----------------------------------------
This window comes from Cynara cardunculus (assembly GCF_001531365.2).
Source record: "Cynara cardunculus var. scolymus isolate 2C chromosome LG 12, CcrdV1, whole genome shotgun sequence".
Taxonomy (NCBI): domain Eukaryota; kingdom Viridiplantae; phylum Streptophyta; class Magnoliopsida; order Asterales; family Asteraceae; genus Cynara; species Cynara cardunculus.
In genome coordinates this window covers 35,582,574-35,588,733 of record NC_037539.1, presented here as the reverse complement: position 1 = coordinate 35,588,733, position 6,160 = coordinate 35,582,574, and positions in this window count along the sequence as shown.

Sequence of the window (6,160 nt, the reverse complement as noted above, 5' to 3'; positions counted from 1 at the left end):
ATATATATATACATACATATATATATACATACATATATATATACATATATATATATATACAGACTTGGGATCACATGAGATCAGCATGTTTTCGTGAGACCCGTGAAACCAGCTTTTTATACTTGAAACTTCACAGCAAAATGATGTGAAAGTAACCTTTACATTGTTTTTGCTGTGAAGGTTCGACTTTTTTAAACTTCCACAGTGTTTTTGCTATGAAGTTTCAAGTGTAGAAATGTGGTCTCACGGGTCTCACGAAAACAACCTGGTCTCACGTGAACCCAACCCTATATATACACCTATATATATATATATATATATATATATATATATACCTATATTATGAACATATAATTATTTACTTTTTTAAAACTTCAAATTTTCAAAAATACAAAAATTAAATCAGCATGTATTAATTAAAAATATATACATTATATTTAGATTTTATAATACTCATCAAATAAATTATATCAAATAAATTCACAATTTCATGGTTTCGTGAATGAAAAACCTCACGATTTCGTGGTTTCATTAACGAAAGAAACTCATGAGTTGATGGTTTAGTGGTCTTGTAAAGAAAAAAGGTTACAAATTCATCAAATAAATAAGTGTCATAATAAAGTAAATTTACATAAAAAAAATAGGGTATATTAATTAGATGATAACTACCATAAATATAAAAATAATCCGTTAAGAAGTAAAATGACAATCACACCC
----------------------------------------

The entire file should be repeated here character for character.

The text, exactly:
This window comes from Cynara cardunculus (assembly GCF_001531365.2).
Source record: "Cynara cardunculus var. scolymus isolate 2C chromosome LG 12, CcrdV1, whole genome shotgun sequence".
Taxonomy (NCBI): domain Eukaryota; kingdom Viridiplantae; phylum Streptophyta; class Magnoliopsida; order Asterales; family Asteraceae; genus Cynara; species Cynara cardunculus.
In genome coordinates this window covers 35,582,574-35,588,733 of record NC_037539.1, presented here as the reverse complement: position 1 = coordinate 35,588,733, position 6,160 = coordinate 35,582,574, and positions in this window count along the sequence as shown.

Sequence of the window (6,160 nt, the reverse complement as noted above, 5' to 3'; positions counted from 1 at the left end):
ATATATATATACATACATATATATATACATACATATATATATACATATATATATATATACAGACTTGGGATCACATGAGATCAGCATGTTTTCGTGAGACCCGTGAAACCAGCTTTTTATACTTGAAACTTCACAGCAAAATGATGTGAAAGTAACCTTTACATTGTTTTTGCTGTGAAGGTTCGACTTTTTTAAACTTCCACAGTGTTTTTGCTATGAAGTTTCAAGTGTAGAAATGTGGTCTCACGGGTCTCACGAAAACAACCTGGTCTCACGTGAACCCAACCCTATATATACACCTATATATATATATATATATATATATATATATATACCTATATTATGAACATATAATTATTTACTTTTTTAAAACTTCAAATTTTCAAAAATACAAAAATTAAATCAGCATGTATTAATTAAAAATATATACATTATATTTAGATTTTATAATACTCATCAAATAAATTATATCAAATAAATTCACAATTTCATGGTTTCGTGAATGAAAAACCTCACGATTTCGTGGTTTCATTAACGAAAGAAACTCATGAGTTGATGGTTTAGTGGTCTTGTAAAGAAAAAAGGTTACAAATTCATCAAATAAATAAGTGTCATAATAAAGTAAATTTACATAAAAAAAATAGGGTATATTAATTAGATGATAACTACCATAAATATAAAAATAATCCGTTAAGAAGTAAAATGACAATCACACCC